On the international jazz front there’s good news and there’s bad news. First the good news.The imminent release of Herbie Hancock’s new album signals a summoning of some of the most potent forces in contemporary music – a summit of huge proportions and a reminder that though some of the key drivers of the art of jazz may be aging they are still creating quality music.The album River: The Joni Letters is a tribute (apart from two songs) to the magnificent body of work of Joni Mitchell. The core band on the record is Herbie on keyboards, sax genius Wayne Shorter, drummer Vinnie Colaiuta, bassist Dave Holland and guitarist Lionel Loueke.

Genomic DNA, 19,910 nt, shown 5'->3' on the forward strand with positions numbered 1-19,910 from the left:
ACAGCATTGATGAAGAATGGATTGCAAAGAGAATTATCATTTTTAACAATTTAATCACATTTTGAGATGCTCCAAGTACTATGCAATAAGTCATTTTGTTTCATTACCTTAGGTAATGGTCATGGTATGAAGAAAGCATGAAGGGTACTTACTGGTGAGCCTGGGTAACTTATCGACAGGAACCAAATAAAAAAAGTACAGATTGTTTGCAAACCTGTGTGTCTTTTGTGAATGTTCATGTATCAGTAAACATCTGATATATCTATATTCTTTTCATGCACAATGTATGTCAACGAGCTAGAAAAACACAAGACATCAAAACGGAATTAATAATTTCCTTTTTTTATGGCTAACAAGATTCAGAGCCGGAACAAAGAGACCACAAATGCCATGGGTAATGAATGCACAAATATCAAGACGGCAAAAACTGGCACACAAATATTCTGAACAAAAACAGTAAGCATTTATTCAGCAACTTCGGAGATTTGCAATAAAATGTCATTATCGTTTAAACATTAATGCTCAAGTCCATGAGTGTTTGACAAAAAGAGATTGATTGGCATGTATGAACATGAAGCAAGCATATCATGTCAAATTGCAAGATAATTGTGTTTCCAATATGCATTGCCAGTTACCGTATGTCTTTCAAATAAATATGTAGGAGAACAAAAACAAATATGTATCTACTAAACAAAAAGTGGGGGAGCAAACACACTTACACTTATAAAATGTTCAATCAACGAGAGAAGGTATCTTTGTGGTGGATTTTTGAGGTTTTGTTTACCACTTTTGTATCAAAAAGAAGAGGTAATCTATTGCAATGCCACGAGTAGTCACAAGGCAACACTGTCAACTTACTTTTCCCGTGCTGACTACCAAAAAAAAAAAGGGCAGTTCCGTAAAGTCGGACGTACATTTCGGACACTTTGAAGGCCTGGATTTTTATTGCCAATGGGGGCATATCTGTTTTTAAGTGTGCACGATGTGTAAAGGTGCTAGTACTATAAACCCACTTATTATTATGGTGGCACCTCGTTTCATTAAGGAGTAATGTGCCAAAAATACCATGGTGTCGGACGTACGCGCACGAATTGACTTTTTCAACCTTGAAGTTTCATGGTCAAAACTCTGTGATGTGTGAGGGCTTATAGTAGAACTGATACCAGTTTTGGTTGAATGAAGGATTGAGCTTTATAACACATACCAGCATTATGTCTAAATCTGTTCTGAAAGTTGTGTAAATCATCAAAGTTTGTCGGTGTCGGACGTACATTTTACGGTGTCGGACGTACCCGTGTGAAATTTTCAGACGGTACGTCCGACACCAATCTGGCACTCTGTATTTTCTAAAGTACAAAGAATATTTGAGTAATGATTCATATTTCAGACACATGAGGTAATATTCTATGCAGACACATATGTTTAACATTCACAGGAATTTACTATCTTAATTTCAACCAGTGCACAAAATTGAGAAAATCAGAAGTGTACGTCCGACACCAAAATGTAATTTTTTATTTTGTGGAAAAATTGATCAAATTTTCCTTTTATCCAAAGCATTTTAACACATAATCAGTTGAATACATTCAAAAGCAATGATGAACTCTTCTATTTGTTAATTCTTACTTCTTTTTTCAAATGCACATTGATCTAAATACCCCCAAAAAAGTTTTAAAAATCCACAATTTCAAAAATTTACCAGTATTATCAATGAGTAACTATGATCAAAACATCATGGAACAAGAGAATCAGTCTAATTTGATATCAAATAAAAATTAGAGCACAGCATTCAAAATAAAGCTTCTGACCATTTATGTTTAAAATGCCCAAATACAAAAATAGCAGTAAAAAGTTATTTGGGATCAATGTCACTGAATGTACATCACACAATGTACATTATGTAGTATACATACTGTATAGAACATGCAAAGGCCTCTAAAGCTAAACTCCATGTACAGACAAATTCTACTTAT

Joni Mitchell’s health has been a concern for her followers over the past few years. Her love affair with cigarettes, her consequent wrestling with asthma and her disdain for the mainstream music industry led her into seclusion and back to her other love- painting. Herbie Hancock himself waxes eloquent about Joni’s vocal ability on the  new album:“If she’s not a jazz singer, I don’t know who is. Her phrasing on “Tea Leaf Prophecy” is unbelievable.”It is significant that Wayne Shorter is so prominent on this project – and here’s the bad news – because this week saw the passing of one of the greats in modern jazz, Joe Zawinul. After his intense apprenticeship playing with Miles Davis on the tide turning album In A Silent Way and playing with Cannonball Adderley, Zawinul was Wayne Shorter’s colleague in Weather Report - perhaps the first fully pedigreed jazz fusion band. Merging jazz, rock and electronics Weather Report had amongst its luminous line ups the greatest fretless bass player in modern jazz – the late Jaco Pastorius. Although he spent most of his musical career in the US, Zawinul’s life began and ended in his home town of Vienna. He is regarded as one of Austria’s favourite sons. He had just come off a European summer tour when he was suddenly taken. On the tour he appeared to become more ill as the tour progressed and was led to the keyboards in a wheel chair by the end of the tour. From all accounts his keyboard playing still remained full of energy and invention. He was 75. Sadly too August saw the passing of one of the great drummers of jazz. Max Roach was a master percussionist whose rhythmic innovations and improvisations provided the dislocated beats that defined bebop jazz. Roach received his first musical break at age 16, filling in for threenights in 1940 when Duke Ellington's drummer fell ill. His performance led him to the legendary Minton's Playhouse in Harlem, where he joined luminaries Charlie Parker and Dizzy Gillespie in the ground breaking bebop movement. What distinguished Roach from other drummers were his fast hands and hisability to simultaneously maintain several rhythms. By layering differentbeats and varying the meter, Roach pushed jazz beyond the boundaries ofstandard 4/4 time. Roach's innovative use of cymbals for melodic lines, and tom-toms and bassdrums for accents, helped elevate the percussionist from mere timekeeper tofeatured performer - on a par with the trumpeter and saxophonist. Throughout the jazz upheaval of the 1940s and '50s, Roach played bebop withthe Charlie Parker Quintet and cool bop with the Miles Davis CapitolOrchestra. He joined trumpeter Clifford Brown in playing hard bop, a jazzform that maintained bebop's rhythmic drive while incorporating the bluesand gospel. He died in New York. He was 83. The brilliant re-emergence of Hancock, Shorter and Mitchell coinciding with the passing of Zawinul and Roach suddenly puts a bright constellation of jazz stars in the vault; a reminder of the humbling body of work that the pioneers of jazz have developed for those of us who value the art form and respect the intellect and integrity of the jazz masters. Zawinul and Roach were intelligent, enlightened men. In memorial postings on websites this week Roach’s passing was described as a “transitioning” And on the Zawinul website Joe’s passing was described as “the end of (his) earth time and the beginning of eternity time”. Thankfully the music lives. No more Heavy Weather. It’s  jam time in Birdland for Jaco and Mr Gone.